CNN: You May no Longer be More Likely to go Into Cardiac Arrest on Monday Morning
CNN recently interviewed Sumeet Chugh, MD, professor of medicine and associate director of the Smidt Heart Institute at Cedars-Sinai, about how the most common time to experience sudden cardiac arrest could be changing.
"The dogma -- in fact, this is everywhere, in all the textbooks about sudden cardiac arrest -- [is that] the most common time period for people to have a sudden cardiac arrest is early in the morning," Chugh told CNN about his recent scientific study published in the peer-reviewed medical journal Heart Rhythm.
But after studying 2,631 cases of sudden cardiac arrest through Chugh’s Oregon Sudden Unexpected Death Study, he and his research team found the most commonly reported time was the afternoon, when 31.6 percent of cases happened. Only 13.9 percent happened in the early morning, 27.6 percent in the morning and 26.9 percent in the evening.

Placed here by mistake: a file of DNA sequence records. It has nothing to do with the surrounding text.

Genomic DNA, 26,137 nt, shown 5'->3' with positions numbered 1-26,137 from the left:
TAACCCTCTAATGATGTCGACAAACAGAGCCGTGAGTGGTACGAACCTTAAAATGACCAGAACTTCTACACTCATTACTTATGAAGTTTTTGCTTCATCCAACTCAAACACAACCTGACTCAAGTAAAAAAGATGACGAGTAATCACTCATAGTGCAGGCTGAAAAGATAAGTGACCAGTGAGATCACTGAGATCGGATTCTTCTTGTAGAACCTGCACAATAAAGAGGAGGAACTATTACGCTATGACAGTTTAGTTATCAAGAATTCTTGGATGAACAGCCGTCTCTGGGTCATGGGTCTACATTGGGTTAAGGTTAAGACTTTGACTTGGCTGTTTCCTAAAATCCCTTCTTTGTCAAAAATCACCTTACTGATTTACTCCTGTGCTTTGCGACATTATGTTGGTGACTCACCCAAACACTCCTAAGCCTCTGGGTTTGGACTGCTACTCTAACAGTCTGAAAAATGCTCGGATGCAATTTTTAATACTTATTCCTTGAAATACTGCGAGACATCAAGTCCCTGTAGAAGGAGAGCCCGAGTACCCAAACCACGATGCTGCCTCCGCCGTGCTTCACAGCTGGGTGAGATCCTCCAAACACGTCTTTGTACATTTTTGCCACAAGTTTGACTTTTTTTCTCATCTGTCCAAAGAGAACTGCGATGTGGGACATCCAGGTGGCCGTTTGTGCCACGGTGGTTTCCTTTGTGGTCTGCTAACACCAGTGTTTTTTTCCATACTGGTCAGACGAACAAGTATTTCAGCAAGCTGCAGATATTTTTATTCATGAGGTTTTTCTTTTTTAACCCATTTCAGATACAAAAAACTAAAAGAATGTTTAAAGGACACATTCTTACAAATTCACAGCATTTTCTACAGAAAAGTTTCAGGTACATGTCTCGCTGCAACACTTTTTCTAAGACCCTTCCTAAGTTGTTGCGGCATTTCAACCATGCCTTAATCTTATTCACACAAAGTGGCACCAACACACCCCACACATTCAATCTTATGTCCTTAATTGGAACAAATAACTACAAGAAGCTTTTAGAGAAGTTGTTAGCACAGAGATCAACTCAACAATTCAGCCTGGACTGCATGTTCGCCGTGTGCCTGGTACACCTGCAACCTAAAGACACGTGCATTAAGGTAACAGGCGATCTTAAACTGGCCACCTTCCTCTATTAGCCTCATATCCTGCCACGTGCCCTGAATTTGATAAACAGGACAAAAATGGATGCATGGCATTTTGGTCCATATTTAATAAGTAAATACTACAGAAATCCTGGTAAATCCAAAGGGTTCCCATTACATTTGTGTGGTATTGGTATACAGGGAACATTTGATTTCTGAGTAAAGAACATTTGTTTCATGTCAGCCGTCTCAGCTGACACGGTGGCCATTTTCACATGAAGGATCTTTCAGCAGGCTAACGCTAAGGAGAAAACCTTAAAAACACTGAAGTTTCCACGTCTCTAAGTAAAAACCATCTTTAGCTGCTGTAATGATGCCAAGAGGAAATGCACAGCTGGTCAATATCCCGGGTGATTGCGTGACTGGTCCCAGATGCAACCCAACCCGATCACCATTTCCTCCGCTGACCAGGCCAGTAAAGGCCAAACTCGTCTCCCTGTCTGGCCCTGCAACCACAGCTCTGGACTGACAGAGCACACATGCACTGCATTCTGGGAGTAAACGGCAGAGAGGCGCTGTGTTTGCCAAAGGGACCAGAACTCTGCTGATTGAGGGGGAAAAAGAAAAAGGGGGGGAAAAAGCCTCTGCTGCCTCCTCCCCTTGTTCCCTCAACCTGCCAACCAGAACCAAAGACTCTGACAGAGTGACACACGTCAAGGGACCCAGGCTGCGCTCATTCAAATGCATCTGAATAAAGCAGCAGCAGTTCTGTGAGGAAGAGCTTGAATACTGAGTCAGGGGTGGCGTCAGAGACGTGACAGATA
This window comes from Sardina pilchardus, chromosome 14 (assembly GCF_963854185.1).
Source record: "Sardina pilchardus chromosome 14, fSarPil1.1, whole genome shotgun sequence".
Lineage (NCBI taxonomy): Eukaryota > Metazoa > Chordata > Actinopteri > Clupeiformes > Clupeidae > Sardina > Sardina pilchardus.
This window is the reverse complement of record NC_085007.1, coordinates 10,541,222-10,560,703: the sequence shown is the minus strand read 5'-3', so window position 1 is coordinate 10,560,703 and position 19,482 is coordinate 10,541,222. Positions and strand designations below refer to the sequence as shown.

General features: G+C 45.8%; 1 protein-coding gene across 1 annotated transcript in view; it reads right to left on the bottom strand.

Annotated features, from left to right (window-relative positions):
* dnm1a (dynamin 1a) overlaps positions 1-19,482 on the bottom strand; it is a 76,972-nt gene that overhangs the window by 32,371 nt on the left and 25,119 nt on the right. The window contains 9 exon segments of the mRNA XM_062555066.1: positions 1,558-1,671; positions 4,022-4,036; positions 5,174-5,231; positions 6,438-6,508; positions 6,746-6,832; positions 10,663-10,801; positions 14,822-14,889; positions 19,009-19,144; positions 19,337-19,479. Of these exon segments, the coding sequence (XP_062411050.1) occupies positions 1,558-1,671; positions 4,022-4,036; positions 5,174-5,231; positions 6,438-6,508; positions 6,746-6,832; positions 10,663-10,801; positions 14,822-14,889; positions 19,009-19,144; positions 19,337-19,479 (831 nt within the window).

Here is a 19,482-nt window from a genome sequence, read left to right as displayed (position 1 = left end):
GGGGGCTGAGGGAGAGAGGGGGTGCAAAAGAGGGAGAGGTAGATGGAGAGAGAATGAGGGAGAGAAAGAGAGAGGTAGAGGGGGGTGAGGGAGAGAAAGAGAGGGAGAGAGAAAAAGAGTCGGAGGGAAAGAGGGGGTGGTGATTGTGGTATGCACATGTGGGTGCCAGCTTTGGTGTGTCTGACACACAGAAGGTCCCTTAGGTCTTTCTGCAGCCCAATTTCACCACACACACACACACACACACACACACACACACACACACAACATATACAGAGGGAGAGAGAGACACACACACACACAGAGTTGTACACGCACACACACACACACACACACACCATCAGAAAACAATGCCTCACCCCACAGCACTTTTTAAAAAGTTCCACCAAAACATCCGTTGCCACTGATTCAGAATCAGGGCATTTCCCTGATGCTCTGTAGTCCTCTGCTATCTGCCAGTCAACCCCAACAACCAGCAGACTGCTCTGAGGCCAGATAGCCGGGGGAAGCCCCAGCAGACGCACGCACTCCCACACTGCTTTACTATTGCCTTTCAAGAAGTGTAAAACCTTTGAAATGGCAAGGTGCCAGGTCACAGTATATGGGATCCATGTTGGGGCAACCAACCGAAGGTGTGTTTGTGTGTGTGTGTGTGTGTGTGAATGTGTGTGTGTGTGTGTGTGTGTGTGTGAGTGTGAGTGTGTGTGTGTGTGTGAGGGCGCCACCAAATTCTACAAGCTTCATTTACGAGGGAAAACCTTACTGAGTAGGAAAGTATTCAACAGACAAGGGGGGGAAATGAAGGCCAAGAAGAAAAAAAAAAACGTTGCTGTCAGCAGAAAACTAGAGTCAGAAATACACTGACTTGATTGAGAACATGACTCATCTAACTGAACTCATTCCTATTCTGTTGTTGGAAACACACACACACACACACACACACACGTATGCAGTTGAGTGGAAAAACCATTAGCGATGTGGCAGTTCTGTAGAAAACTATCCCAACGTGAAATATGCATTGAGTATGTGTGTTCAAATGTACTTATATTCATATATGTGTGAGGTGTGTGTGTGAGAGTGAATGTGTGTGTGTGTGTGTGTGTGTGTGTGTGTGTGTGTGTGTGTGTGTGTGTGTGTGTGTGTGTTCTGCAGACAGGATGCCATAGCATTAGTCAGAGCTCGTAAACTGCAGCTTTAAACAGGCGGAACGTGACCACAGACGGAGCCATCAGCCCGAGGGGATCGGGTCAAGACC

Chugh told CNN there were a few ways to explain this change in peak times.
Among them is increased accuracy in reporting sudden cardiac arrests. Also, there are more options for treatment -- especially for those who could be at risk for sudden cardiac arrest -- and medications or other treatments could be affecting timing. Another factor may be the shift to a more 24/7 culture.
"Our hypothesis is that in the last decade or two decades, we've really changed the way that we behave as human beings. We've changed the way that we work. We are constantly wired," Chugh said. "I would call it an 'always on' existence. A lot of people are working all the time, or they're tied to, or tethered to, a smartphone, almost every instant of the day, sometimes at night."
Although "sudden cardiac arrest" and “heart attack” often are used interchangeably, the terms are not synonymous. Unlike heart attacks (myocardial infarctions), which are typically caused by clogged coronary arteries reducing blood flow to the heart muscle, sudden cardiac arrest is the result of defective electrical activity of the heart. Patients may have little or no warning, and the disorder usually causes instantaneous death. Sudden cardiac arrest accounts for approximately 300,000 deaths each year in the U.S.
Click here to read the CNN interview.